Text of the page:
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I have a $ 30k student loan at 13.99% and over the repayment period, it will end up being over $ 90k when everything is said and done. My fiancee and I are currently looking at buying a new house, and with the interest rates as low as they are, we want to consolidate the student loan in with our mortgage. We’re thinking if we buy a house $ 30k under what we’re pre-approved for, it shouldn’t be a problem. We don’t mind a slightly higher interest rate on the home if we can lose the 14% that Sallie Mae wants to take us for. What ARE our options?

2 Thoughts on Can I consolidate my student loan with 14% interest into my new mortgage?
  1. Reply
    I_love_my_pup
    February 5, 2014 at 2:06 pm

    Just because you are preapproved for, let’s say $ 200K, doesn’t mean that if you buy a house for $ 150K you will get the extra $ 50K. The bank will only give you enough money to pay for the sale price of the house, and that’s what goes on the paperwork you do with the seller. There’s no legal way around that. and they write the check directly to the seller, or to the seller’s attorney. So, you won’t even get to touch that money.

    You can take out a home equity loan to pay off your student loans, if you have any equity in the house.

    But, as for consolidating it into a new mortgage, not likely. Sometimes, you can ask the bank for extra oney, through government programs, where the extra money goes into repairs of the house, etc. But you need to apply for those loans and get approved separately from your mortgage.

    I can’t imagine why a bank would give you more money, in excess of the value of your house, this day and age, unless it was through a specific program, and the money was used for a specific item, like fixing an old house. Because, if you skipped out on your payments, the bank would never be able to recoup the excess loan, even if they foreclosed your house.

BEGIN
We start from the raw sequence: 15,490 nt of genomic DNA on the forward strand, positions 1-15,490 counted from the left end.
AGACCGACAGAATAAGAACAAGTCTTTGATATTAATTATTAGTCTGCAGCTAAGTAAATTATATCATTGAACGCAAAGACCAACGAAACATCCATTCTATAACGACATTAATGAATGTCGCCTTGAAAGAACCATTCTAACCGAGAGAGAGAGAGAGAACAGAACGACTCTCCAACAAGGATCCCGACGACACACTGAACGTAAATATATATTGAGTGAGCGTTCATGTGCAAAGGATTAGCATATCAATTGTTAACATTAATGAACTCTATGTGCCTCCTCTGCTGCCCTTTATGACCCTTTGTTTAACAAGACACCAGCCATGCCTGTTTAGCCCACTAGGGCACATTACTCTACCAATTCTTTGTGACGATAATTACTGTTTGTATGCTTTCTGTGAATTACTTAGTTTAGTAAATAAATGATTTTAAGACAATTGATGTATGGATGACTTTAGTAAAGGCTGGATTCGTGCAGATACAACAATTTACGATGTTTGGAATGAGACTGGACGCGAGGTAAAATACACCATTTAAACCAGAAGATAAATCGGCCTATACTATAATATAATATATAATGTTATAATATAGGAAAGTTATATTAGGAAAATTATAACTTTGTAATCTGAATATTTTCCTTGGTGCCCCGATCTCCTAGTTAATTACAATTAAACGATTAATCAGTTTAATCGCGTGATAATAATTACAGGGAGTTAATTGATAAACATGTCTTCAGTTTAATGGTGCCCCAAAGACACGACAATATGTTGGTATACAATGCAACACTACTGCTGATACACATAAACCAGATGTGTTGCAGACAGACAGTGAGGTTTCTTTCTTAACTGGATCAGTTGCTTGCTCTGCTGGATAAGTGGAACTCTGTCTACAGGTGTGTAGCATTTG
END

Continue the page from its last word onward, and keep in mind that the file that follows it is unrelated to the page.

Plus, sallie mae loans are protected from bankruptcy. Let’s say you file bankruptcy, if you have a mortage, and a car payment, you would lose your house and car, but at least you wouldn’t have to pay them back, that’s part of the bankruptcy. It would screw your credit, but sometimes it’s necessary. On the other hand, even if you file bankruptcy, you still have to pay sallie mae loans back. you cannot file bankruptcy to get rid of sallie mae loans. otherwise, I’m sure alot of people would go to school and then file bankruptcy so that they didn’t have to pay back student loans. after 7 years, their credit would be okay, and they could start looknig nito buying a house. lol, what a scam that would be! sallie mae is protected from stuff like that.

    You should contact sallie mae. if you have more than one loan, you can consolidate them through several sallie mae approved programs. It will lower your interest rate. Even if you only have one loan, (which is doubtful considering how they do the loans) yo can ask for lower rates, if you apply for them. My friend pays 7% after consolidating through a sallie mae program. I had the opportunity to lower mine to 4.5% but I missed the deadline, and then got too busy to bother with it.

  2. Reply
    Hous
    February 5, 2014 at 2:20 pm

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